The Bible has a subtle but constant presence in the story. There are characters like Cain and Able, one time friends and brothers who differ on how to deal with the realities of the situation. We see a symbolic Moses who only reluctantly accepts the mantle of leadership and makes horrible mistakes in the process. We find both sin and redemption. It is as though the entirety of the human story is being replayed with challenges not unlike those that mankind has faced before, albeit without zombies.
We only get hints as to what may have caused the illness that so quickly overtook the world. In fact, since the story mostly plays out in a rather limited area where all communication has been lost we are never completely certain that the problems exist all over the world. A kind of hopefulness remains that somewhere, somehow the people fighting so hard to carry on will one day find the safety that seems so elusive.
I still have three more seasons to watch. I don’t want anyone to spoil the story for me and I don’t intend to give away anything to those who have not yet tuned in to this remarkable series. I have become emotionally attached to many of the characters but I keep thinking about something that one of my professors said when I was taking an education psychology class many moons ago. She remarked that it was not until the twentieth century that societies became so focused on issues of children. Sadly the mortality rate among the young had heretofore been so high that most parents understood that they might lose some of their kids before they became adults. My own grandmothers each lost two babies of whom they never spoke. They had steeled themselves against the realities of the way things were. We, on the other hand, more often have the luxury of modern medicine and conveniences to make death a less common part of our existence. We allow ourselves to become very attached to the people that we know and love believing that they will in all probability have long and fruitful lives. Those who die young have become the outliers. In The Walking Dead the possibility of death is as constant as the fight for life.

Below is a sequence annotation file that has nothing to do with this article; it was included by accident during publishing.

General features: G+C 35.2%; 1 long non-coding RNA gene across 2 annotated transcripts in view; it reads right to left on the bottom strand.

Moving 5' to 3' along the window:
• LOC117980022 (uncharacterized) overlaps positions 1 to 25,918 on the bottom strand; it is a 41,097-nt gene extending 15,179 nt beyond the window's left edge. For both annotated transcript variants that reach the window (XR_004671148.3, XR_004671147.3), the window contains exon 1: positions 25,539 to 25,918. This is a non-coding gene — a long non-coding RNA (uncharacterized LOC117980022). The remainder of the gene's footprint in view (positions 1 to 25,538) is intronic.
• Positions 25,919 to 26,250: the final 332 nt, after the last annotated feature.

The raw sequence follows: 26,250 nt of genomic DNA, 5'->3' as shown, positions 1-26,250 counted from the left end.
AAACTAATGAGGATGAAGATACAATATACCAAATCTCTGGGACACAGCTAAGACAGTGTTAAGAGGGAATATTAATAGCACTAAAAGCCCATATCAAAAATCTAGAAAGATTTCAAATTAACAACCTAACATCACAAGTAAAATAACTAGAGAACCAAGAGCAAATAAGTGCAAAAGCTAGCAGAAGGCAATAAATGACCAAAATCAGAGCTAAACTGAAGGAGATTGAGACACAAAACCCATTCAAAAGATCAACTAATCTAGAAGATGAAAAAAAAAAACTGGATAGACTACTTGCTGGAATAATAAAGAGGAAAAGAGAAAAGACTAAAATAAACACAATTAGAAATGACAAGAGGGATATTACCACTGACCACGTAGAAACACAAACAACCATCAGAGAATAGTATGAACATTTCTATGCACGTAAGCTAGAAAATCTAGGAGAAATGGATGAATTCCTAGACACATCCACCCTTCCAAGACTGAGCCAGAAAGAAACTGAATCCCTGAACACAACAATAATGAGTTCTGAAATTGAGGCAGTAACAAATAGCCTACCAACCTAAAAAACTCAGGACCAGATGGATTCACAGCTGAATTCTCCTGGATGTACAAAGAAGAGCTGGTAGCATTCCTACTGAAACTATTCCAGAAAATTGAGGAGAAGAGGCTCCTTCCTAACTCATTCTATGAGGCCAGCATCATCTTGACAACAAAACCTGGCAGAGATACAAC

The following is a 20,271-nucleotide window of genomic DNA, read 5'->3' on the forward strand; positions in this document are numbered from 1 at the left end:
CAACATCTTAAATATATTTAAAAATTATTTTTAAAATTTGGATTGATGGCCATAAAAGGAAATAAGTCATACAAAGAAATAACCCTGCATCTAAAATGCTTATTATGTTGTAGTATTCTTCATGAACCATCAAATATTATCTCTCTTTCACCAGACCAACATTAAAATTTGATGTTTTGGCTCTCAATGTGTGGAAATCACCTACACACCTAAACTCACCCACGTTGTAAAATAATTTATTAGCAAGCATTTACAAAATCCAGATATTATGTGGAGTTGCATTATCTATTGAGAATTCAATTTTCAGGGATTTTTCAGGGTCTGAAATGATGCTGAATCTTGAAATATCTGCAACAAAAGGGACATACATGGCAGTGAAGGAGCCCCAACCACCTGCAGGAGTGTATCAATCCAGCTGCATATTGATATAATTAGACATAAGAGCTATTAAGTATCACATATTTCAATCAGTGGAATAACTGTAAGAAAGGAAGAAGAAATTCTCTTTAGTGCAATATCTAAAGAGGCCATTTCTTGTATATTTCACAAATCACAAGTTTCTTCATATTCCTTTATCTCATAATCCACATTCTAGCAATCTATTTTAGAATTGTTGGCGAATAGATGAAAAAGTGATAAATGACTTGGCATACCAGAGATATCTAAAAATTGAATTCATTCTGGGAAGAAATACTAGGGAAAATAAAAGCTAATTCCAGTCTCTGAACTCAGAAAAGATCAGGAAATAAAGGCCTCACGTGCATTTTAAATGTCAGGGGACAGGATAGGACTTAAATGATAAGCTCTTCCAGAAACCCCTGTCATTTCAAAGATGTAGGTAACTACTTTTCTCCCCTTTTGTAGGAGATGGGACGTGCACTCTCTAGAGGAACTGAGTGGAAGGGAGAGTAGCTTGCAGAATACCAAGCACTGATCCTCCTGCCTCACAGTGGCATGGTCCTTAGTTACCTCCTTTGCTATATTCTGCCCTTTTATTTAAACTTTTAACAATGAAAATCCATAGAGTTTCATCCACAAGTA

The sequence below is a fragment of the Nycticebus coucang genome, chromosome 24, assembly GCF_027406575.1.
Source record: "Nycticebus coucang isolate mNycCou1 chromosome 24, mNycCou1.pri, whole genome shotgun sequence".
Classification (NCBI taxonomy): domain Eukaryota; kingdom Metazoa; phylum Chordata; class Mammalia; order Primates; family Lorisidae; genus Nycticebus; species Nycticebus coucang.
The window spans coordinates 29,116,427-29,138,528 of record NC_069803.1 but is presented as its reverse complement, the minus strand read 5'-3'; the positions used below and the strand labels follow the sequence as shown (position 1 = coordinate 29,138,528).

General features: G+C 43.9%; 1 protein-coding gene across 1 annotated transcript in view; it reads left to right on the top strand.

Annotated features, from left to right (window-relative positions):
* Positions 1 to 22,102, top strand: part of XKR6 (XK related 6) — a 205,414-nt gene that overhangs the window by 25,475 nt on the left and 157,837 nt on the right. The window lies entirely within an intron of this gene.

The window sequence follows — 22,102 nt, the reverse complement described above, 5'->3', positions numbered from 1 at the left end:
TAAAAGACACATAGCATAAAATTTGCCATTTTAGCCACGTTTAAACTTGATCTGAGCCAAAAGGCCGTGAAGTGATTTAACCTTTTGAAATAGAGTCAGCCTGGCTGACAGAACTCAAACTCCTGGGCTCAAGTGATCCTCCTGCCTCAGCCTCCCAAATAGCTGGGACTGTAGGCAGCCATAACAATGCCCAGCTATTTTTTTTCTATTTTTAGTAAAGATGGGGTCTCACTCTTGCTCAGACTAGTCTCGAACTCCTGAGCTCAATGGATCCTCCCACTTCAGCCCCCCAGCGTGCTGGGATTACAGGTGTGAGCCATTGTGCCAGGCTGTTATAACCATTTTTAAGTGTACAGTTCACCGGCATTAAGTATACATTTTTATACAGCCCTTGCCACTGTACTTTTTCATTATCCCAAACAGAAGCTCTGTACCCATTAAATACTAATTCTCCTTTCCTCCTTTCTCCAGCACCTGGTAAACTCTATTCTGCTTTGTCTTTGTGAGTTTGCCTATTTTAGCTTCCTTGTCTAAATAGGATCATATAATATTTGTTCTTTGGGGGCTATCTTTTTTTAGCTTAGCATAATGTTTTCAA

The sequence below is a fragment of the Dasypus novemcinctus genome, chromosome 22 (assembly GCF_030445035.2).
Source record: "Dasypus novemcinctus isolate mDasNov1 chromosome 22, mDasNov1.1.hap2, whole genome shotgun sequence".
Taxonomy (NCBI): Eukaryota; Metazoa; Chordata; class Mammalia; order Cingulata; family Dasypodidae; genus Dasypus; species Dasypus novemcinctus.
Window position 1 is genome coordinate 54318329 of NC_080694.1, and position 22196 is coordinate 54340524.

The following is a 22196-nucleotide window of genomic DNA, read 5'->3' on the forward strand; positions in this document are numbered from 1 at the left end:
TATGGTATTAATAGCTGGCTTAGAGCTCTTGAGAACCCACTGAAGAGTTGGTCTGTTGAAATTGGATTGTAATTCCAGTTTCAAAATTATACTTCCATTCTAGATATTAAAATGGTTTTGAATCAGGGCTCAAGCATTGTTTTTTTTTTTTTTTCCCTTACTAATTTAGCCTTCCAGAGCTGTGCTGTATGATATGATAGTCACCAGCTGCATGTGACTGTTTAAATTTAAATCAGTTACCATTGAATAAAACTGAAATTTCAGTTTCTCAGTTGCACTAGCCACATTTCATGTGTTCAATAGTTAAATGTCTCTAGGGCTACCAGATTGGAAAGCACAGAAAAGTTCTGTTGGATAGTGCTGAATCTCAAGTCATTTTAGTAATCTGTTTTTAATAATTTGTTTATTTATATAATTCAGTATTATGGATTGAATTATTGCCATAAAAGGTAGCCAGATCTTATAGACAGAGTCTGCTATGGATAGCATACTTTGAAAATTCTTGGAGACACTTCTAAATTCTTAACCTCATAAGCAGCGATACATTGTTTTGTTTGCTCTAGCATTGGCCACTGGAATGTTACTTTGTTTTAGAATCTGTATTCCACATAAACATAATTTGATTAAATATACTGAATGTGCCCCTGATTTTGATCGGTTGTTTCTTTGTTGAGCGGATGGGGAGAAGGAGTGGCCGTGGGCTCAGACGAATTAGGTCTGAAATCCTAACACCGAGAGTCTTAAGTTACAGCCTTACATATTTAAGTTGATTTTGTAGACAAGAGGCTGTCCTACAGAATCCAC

I suspect that we are drawn to stories of dark dystopian worlds because somewhere in the recesses of our minds we believe that in spite of all of our progress it would not take much for society as we know it to collapse. History has shown us that once cultured and advanced nations are capable of devolving into horror. Our hope lies in the fact that when pushed to the wall the better spirit of mankind somehow finds ways to defeat the darkness. We are an imperfect lot that has warred and enslaved and murdered but we keep trying to get things right. Our lives can at times be brutish and we can feel as though we ourselves are surrounded by walking dead, unfeeling, unthinking creatures who bear only passing resemblance to humanity. Our challenge is to keep the lights of our better selves burning and we know how difficult that may be. Still we soldier on mostly attempting to do the right thing. That is what differentiates us from the beasts.